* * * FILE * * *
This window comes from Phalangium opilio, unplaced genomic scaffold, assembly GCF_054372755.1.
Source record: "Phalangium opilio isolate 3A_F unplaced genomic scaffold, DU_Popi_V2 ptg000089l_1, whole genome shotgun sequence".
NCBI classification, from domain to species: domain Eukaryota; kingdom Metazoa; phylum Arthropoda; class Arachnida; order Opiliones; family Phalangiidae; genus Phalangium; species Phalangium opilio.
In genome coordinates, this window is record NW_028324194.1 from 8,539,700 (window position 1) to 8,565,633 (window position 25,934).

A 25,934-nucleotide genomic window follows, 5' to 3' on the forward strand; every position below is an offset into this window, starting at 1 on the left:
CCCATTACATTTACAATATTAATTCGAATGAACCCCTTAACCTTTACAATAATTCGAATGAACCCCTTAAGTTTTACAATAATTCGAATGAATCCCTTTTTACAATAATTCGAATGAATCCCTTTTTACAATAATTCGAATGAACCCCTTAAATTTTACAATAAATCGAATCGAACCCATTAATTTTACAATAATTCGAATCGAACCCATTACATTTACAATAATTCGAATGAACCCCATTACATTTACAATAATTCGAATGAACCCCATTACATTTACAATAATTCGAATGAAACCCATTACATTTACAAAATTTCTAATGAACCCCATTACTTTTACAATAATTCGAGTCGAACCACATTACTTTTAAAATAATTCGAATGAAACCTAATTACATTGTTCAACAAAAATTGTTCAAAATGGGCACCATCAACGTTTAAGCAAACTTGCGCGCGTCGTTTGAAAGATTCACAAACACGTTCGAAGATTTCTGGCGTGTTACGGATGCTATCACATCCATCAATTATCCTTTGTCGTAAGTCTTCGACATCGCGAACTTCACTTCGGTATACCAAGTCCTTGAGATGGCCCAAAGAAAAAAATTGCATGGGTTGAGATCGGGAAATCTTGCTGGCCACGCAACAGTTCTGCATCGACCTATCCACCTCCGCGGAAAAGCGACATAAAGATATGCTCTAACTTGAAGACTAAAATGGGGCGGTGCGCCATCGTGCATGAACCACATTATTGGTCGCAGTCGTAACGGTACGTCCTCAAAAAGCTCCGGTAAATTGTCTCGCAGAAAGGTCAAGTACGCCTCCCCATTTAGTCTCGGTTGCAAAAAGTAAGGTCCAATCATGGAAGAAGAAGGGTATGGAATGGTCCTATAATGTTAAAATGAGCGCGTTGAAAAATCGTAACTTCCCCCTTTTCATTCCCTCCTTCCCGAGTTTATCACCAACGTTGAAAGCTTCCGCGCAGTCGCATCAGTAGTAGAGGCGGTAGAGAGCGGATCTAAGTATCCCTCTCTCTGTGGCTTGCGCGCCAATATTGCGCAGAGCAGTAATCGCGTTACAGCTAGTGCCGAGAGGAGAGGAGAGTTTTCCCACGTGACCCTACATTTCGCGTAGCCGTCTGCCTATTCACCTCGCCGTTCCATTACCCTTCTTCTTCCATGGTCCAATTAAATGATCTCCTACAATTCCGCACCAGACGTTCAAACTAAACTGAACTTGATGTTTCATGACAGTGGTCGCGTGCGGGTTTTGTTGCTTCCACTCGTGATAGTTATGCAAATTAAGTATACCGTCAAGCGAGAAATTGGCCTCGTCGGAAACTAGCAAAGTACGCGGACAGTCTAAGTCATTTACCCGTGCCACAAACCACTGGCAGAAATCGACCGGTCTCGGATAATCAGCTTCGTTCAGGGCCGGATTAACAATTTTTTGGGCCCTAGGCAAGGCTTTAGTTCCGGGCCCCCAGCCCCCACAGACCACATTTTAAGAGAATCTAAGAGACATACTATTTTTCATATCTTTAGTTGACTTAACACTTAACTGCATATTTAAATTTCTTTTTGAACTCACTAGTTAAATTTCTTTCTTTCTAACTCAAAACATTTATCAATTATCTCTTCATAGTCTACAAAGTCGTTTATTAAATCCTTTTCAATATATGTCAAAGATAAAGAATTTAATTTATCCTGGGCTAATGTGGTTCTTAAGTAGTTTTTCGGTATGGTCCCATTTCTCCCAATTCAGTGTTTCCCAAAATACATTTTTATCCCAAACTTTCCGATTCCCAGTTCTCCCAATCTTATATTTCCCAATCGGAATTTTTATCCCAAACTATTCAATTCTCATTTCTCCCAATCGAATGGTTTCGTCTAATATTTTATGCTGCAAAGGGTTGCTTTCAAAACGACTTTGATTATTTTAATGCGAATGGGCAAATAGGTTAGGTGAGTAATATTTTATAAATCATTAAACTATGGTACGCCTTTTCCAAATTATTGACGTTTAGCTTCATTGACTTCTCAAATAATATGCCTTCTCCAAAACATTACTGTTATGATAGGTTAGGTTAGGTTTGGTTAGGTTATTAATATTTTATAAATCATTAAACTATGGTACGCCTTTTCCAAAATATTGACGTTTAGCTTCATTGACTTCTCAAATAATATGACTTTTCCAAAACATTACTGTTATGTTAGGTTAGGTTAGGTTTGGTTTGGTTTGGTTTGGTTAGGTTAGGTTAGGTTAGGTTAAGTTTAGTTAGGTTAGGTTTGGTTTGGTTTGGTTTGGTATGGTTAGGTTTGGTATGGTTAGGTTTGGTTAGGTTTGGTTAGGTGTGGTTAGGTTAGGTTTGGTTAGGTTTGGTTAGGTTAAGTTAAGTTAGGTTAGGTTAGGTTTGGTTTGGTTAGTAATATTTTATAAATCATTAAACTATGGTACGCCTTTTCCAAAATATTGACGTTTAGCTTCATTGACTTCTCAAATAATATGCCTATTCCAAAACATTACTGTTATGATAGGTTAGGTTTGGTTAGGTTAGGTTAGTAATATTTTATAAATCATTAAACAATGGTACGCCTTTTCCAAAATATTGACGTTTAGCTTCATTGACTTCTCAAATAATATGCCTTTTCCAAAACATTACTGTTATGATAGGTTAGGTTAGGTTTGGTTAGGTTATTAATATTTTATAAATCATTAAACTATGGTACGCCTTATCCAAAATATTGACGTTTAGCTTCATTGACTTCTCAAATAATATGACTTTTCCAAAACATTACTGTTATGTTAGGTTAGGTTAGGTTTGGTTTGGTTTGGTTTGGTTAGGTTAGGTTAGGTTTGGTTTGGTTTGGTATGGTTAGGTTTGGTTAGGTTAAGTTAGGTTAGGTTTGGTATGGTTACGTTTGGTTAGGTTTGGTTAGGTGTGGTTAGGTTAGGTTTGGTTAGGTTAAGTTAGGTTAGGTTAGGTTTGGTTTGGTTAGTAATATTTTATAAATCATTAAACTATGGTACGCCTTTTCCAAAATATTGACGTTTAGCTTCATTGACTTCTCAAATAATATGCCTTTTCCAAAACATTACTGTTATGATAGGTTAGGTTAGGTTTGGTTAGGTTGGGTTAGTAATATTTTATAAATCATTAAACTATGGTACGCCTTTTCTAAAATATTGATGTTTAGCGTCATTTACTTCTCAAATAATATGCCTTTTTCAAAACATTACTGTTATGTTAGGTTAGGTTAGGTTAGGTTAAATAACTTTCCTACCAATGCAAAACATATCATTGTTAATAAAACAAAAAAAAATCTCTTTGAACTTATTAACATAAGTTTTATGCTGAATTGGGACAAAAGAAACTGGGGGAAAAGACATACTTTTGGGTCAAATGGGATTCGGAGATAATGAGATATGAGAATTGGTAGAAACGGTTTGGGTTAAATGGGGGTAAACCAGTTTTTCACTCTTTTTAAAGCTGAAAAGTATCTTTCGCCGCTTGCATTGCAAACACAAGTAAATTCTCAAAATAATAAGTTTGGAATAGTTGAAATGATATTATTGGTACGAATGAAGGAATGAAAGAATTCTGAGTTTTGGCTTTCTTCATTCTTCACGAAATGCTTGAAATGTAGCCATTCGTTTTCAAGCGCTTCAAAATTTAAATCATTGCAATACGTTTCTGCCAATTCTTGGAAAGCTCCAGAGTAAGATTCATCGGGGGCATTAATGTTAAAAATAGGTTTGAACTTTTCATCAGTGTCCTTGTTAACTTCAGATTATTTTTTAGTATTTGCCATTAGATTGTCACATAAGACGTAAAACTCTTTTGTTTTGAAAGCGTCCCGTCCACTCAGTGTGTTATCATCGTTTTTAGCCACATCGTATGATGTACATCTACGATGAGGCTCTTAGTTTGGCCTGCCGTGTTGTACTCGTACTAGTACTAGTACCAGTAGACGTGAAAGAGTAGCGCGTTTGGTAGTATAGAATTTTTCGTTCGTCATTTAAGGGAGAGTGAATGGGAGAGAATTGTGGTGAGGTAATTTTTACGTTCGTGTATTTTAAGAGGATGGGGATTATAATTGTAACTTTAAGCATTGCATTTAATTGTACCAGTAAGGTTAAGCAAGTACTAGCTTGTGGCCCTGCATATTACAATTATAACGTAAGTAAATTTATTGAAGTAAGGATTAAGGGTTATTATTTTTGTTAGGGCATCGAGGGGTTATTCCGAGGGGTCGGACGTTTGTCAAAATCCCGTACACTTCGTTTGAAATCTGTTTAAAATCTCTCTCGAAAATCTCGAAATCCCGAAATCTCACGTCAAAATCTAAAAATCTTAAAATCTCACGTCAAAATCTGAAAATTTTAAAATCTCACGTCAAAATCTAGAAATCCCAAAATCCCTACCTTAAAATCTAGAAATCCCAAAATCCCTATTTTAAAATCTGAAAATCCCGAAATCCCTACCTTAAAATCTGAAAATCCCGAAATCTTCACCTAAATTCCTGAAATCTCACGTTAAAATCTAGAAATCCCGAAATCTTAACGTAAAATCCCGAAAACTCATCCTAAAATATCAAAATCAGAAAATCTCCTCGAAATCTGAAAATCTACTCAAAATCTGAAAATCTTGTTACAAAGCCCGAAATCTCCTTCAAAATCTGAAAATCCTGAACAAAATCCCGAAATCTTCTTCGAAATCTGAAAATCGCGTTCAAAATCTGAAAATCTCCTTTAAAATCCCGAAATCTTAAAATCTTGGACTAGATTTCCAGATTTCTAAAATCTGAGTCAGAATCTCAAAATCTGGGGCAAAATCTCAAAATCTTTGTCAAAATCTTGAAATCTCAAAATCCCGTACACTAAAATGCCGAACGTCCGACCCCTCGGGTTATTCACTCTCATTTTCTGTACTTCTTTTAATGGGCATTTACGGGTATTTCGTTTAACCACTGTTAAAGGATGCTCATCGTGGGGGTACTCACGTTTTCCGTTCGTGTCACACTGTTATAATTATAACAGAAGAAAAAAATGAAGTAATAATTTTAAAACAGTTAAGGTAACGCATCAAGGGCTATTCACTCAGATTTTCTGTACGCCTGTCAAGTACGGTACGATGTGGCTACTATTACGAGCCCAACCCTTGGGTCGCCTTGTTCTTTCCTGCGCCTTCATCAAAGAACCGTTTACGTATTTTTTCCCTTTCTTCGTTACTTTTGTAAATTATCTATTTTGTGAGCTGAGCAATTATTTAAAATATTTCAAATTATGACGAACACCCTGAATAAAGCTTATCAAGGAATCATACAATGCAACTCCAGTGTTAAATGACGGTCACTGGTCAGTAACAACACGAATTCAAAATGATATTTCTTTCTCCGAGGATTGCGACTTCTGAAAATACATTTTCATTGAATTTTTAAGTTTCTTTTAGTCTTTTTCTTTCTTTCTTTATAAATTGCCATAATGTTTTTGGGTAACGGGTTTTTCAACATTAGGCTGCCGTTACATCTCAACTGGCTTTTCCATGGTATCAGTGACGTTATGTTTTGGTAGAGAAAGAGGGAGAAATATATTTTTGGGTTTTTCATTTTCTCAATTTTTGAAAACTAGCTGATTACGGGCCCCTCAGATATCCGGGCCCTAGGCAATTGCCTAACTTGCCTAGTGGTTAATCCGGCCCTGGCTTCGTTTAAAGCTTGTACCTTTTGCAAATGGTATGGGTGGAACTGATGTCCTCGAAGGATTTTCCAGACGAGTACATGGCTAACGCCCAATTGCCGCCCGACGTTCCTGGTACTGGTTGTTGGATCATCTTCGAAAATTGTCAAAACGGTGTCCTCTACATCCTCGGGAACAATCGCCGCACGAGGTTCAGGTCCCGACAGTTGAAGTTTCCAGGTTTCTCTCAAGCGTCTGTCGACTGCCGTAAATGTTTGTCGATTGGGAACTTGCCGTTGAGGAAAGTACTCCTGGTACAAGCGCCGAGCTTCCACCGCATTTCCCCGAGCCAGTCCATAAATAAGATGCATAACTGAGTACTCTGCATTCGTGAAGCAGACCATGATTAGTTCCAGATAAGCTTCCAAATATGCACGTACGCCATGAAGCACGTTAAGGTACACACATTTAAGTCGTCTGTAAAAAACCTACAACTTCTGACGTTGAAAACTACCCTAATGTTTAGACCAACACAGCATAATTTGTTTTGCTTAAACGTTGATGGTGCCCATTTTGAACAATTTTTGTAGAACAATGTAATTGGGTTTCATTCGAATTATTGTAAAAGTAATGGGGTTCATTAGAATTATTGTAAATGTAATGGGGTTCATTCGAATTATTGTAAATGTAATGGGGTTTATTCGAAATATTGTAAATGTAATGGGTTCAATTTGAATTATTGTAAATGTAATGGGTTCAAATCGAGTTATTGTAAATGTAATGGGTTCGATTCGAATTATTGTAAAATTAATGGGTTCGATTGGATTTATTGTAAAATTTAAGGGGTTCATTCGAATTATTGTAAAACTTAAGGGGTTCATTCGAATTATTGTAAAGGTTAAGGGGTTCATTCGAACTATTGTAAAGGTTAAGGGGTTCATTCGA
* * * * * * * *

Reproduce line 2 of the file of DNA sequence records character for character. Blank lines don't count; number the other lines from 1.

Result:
Source record: "Phalangium opilio isolate 3A_F unplaced genomic scaffold, DU_Popi_V2 ptg000089l_1, whole genome shotgun sequence".